A few months ago I saw Neil Gaiman posting a tweet about this book. Thirty seconds later, before reading anything Gaiman had to say about it, I had already ordered a copy. ⠀
They say you shouldn’t judge a book by its cover, but when its cover is this good — well, one can be forgiven, I think.⠀
And anyway, I didn’t immediately purchase it solely because of the cover. I also bought it because of the title, which I think is brilliant, and whimsical, and I just love it so. It’s probably my favorite title, of any book, from the last couple of years.⠀
What Gaiman wrote about this book was this: “There is so much wisdom and so much that matters inside the covers of this very tiny book.” Which is thoroughly accurate. I’ve yet to read any of Katherine Rundell’s books of fiction, but if they are as full of wit and charm as insight as this modest but inspired assertion of children’s books, then I am sure to be a fan.⠀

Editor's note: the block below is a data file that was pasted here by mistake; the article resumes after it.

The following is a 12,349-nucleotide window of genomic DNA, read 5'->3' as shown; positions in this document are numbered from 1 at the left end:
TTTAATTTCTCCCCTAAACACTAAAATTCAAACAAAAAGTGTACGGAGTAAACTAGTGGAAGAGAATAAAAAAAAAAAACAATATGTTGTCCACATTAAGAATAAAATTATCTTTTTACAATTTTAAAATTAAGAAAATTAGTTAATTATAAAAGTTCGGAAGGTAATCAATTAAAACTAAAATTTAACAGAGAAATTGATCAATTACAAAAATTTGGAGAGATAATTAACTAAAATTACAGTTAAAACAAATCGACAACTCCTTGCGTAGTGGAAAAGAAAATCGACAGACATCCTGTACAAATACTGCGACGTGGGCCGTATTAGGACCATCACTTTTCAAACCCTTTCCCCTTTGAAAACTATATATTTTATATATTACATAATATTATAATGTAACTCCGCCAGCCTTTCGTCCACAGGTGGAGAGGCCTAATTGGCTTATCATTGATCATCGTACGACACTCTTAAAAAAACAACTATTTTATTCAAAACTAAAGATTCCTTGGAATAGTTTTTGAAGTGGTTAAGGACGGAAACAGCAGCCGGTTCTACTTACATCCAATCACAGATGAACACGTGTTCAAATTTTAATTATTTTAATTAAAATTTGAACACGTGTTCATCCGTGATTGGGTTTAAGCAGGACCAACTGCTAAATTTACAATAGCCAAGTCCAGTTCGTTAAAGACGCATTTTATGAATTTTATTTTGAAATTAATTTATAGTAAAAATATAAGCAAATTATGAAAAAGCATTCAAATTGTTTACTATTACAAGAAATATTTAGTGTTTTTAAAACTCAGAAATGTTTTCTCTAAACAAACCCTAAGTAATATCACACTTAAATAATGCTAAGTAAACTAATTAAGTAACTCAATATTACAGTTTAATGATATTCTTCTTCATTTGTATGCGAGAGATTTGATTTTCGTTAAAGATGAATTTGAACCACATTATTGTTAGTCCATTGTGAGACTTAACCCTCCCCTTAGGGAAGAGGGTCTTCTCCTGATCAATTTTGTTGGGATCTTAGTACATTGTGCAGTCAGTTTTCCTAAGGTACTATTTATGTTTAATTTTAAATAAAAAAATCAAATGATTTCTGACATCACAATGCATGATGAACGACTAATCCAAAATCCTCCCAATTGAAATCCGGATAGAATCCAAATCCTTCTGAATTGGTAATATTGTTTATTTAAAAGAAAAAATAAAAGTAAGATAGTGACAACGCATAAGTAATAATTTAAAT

Ignore those who would call it mindless escapism: it’s not escapism: it is findism. Children’s books are not a hiding place, they are a seeking place.
Why You Should Read Children’s Books, Even Though You Are So old and Wise is primarily meant to encourage older readers to find, once again, the joy and magic of children’s literature — and that is great and commendable and important — but as someone who also wishes to write stories for kids as well as adults one day, I think this small gem of a book is invaluable.⠀
Those who write for children are trying to arm them for the life ahead with everything we can find that is true. And perhaps, also, secretly, to arm adults against those necessary compromises and necessary heartbreaks that life involves: to remind them that there are and always will be great, sustaining truths to which we can return.⠀
And you will find yourself, much like I did, highlighting most of the wisdom and wit contained within.